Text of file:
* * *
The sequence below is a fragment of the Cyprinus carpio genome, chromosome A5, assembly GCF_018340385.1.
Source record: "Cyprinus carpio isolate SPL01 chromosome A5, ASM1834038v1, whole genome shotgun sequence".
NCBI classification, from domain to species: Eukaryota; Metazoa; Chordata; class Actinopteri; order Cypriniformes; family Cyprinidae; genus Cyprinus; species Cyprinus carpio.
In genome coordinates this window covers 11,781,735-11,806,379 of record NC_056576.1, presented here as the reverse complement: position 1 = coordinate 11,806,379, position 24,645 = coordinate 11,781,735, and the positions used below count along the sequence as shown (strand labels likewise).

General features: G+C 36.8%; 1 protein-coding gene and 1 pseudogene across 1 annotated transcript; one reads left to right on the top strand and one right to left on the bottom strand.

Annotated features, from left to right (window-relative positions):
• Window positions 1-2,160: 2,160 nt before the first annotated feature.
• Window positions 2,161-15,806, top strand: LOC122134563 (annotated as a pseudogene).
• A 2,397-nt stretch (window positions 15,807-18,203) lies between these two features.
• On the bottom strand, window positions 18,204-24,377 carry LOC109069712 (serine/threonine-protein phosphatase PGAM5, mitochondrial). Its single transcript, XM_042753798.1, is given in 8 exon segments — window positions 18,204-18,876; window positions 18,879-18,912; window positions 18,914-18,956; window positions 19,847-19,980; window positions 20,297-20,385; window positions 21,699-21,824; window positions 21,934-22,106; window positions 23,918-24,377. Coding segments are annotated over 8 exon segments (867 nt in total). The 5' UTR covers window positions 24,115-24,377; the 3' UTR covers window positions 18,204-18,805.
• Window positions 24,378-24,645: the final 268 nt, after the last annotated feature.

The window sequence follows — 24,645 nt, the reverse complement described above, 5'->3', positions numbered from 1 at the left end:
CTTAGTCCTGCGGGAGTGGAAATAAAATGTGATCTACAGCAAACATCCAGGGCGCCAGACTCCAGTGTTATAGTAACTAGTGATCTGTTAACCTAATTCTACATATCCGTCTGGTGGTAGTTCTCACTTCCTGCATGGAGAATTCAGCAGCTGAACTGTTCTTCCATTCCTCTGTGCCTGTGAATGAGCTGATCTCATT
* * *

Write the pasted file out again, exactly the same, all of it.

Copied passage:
The sequence below is a fragment of the Cyprinus carpio genome, chromosome A5, assembly GCF_018340385.1.
Source record: "Cyprinus carpio isolate SPL01 chromosome A5, ASM1834038v1, whole genome shotgun sequence".
NCBI classification, from domain to species: Eukaryota; Metazoa; Chordata; class Actinopteri; order Cypriniformes; family Cyprinidae; genus Cyprinus; species Cyprinus carpio.
In genome coordinates this window covers 11,781,735-11,806,379 of record NC_056576.1, presented here as the reverse complement: position 1 = coordinate 11,806,379, position 24,645 = coordinate 11,781,735, and the positions used below count along the sequence as shown (strand labels likewise).

General features: G+C 36.8%; 1 protein-coding gene and 1 pseudogene across 1 annotated transcript; one reads left to right on the top strand and one right to left on the bottom strand.

Annotated features, from left to right (window-relative positions):
• Window positions 1-2,160: 2,160 nt before the first annotated feature.
• Window positions 2,161-15,806, top strand: LOC122134563 (annotated as a pseudogene).
• A 2,397-nt stretch (window positions 15,807-18,203) lies between these two features.
• On the bottom strand, window positions 18,204-24,377 carry LOC109069712 (serine/threonine-protein phosphatase PGAM5, mitochondrial). Its single transcript, XM_042753798.1, is given in 8 exon segments — window positions 18,204-18,876; window positions 18,879-18,912; window positions 18,914-18,956; window positions 19,847-19,980; window positions 20,297-20,385; window positions 21,699-21,824; window positions 21,934-22,106; window positions 23,918-24,377. Coding segments are annotated over 8 exon segments (867 nt in total). The 5' UTR covers window positions 24,115-24,377; the 3' UTR covers window positions 18,204-18,805.
• Window positions 24,378-24,645: the final 268 nt, after the last annotated feature.

The window sequence follows — 24,645 nt, the reverse complement described above, 5'->3', positions numbered from 1 at the left end:
CTTAGTCCTGCGGGAGTGGAAATAAAATGTGATCTACAGCAAACATCCAGGGCGCCAGACTCCAGTGTTATAGTAACTAGTGATCTGTTAACCTAATTCTACATATCCGTCTGGTGGTAGTTCTCACTTCCTGCATGGAGAATTCAGCAGCTGAACTGTTCTTCCATTCCTCTGTGCCTGTGAATGAGCTGATCTCATT